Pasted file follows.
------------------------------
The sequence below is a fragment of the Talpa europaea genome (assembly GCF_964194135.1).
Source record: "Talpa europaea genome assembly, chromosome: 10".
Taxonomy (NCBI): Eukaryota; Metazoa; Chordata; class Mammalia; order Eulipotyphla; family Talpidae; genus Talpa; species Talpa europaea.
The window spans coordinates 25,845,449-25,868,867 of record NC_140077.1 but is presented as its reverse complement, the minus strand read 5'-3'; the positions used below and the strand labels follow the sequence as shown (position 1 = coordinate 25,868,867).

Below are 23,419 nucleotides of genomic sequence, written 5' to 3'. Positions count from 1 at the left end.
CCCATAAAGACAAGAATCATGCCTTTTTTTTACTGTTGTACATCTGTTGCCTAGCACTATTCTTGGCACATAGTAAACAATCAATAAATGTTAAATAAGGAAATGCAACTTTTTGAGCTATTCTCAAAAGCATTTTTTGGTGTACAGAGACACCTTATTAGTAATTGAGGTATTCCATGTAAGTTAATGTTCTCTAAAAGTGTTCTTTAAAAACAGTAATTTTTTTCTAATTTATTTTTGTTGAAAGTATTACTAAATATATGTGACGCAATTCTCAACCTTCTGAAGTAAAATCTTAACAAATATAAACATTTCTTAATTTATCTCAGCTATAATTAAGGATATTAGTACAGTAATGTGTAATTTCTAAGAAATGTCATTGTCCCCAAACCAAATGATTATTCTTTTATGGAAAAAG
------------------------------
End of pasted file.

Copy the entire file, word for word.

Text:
The sequence below is a fragment of the Talpa europaea genome (assembly GCF_964194135.1).
Source record: "Talpa europaea genome assembly, chromosome: 10".
Taxonomy (NCBI): Eukaryota; Metazoa; Chordata; class Mammalia; order Eulipotyphla; family Talpidae; genus Talpa; species Talpa europaea.
The window spans coordinates 25,845,449-25,868,867 of record NC_140077.1 but is presented as its reverse complement, the minus strand read 5'-3'; the positions used below and the strand labels follow the sequence as shown (position 1 = coordinate 25,868,867).

Below are 23,419 nucleotides of genomic sequence, written 5' to 3'. Positions count from 1 at the left end.
CCCATAAAGACAAGAATCATGCCTTTTTTTTACTGTTGTACATCTGTTGCCTAGCACTATTCTTGGCACATAGTAAACAATCAATAAATGTTAAATAAGGAAATGCAACTTTTTGAGCTATTCTCAAAAGCATTTTTTGGTGTACAGAGACACCTTATTAGTAATTGAGGTATTCCATGTAAGTTAATGTTCTCTAAAAGTGTTCTTTAAAAACAGTAATTTTTTTCTAATTTATTTTTGTTGAAAGTATTACTAAATATATGTGACGCAATTCTCAACCTTCTGAAGTAAAATCTTAACAAATATAAACATTTCTTAATTTATCTCAGCTATAATTAAGGATATTAGTACAGTAATGTGTAATTTCTAAGAAATGTCATTGTCCCCAAACCAAATGATTATTCTTTTATGGAAAAAG